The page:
HIGHER taxes and an anti-business attitude are driving French bankers and high-fliers out of Paris and into London, City A.M. has learned from recruiters and estate agents.
Socialist President Francois Hollande’s planned 75p top tax rate was the flagship policy in his election campaign – but instead of raising cash from the super-rich, it could simply drive them abroad.
Prime Minister David Cameron has pledged to capitalise on the French leader’s policies, this summer saying he would “roll out the red carpet” to French firms put off by Hollande’s perceived anti-business stance.
London-based recruitment firm Astbury Marsden, which specialises in the banking sector, has seen a 51 per cent rise in French-language applicants in recent months, compared with the same period of 2011.
“There is a definite spike in French-speaking candidates,” said managing director Jonathan Nicholson.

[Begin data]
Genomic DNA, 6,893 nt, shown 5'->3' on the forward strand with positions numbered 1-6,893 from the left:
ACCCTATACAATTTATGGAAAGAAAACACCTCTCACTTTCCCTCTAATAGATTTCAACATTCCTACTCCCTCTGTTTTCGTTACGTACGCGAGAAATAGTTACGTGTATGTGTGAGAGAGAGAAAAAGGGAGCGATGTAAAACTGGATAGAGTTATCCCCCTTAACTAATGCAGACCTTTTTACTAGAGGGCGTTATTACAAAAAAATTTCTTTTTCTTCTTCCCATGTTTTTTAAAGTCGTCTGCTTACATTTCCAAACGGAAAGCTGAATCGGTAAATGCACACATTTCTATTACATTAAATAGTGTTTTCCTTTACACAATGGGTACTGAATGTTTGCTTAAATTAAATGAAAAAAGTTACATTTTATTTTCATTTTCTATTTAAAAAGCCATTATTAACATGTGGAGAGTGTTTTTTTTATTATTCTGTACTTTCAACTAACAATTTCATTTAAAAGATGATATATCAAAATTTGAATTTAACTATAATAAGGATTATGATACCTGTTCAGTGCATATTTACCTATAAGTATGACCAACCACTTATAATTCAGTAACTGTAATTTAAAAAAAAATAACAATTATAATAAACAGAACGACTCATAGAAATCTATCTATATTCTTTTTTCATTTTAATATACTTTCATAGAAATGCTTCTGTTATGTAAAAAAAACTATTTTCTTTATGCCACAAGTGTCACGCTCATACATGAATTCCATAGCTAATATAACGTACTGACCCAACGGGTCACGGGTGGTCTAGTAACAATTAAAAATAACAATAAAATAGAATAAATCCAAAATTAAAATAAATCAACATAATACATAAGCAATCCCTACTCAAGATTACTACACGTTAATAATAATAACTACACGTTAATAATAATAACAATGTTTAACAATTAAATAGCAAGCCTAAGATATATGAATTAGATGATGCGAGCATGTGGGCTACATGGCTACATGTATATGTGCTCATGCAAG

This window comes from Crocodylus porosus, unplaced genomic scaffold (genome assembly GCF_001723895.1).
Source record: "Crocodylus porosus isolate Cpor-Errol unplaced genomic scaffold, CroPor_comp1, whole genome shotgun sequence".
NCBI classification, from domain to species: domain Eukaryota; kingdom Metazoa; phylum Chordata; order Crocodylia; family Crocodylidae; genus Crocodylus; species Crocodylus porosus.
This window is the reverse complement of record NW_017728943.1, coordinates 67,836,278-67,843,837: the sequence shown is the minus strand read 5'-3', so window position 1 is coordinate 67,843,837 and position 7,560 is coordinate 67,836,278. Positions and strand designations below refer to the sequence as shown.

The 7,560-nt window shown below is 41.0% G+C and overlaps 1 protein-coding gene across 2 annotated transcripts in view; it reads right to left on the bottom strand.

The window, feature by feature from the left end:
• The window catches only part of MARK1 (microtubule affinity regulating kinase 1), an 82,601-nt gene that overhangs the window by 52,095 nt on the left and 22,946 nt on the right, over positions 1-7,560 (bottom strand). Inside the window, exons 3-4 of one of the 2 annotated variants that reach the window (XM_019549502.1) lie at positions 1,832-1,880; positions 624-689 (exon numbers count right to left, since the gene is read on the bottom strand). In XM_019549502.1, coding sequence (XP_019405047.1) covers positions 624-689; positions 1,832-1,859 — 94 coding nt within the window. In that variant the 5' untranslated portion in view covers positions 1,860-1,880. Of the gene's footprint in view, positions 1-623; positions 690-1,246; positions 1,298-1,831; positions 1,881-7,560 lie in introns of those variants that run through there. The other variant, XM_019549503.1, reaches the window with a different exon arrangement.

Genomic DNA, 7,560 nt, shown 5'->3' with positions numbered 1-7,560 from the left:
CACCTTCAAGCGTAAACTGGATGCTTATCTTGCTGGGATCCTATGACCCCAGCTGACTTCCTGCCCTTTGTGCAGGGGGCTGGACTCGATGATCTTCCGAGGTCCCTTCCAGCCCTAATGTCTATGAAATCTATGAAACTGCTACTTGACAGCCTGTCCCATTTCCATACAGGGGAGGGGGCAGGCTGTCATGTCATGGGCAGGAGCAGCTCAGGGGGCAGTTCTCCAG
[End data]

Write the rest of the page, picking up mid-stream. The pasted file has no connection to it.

“We have not seen similar increases in candidates from other countries, so it may well be connected to May’s change in government in France.”
Surveys from TotalJobs.com have found 42 per cent of French workers are willing to move to the UK.
Similarly, only 32 per cent of the global workforce would be happy to work in France compared with 49 per cent who are willing to work in the UK, while London is consistently seen as the most popular city among workers internationally.
International recruiter Robert Walters told City A.M. that some of the largest French firms are lobbying fiercely against the tax, threatening to move abroad unless exemptions are found for their top earners – although families’ enthusiasm for the move may be dampened by higher living costs in London than in Paris.
Meanwhile estate agency Savills has reported rising numbers of French buyers in London since the election of President Hollande – and predicts the trend will grow stronger next year.
“There is no doubt that French buyers have made up a significant proportion of our clients this year,” said Savills’ Lindsay Cuthill.
“Whereas previously they were not committed long-term, often renting small houses or apartments, since the election they are buying larger houses and looking to stay for longer.”
And she expects more families to move in the middle of 2013, ahead of the next school year.
“I suspect that the election came at the wrong time for many families, who had already committed to the school year. I predict a sharp rise in moves next year in a second round of relocations.”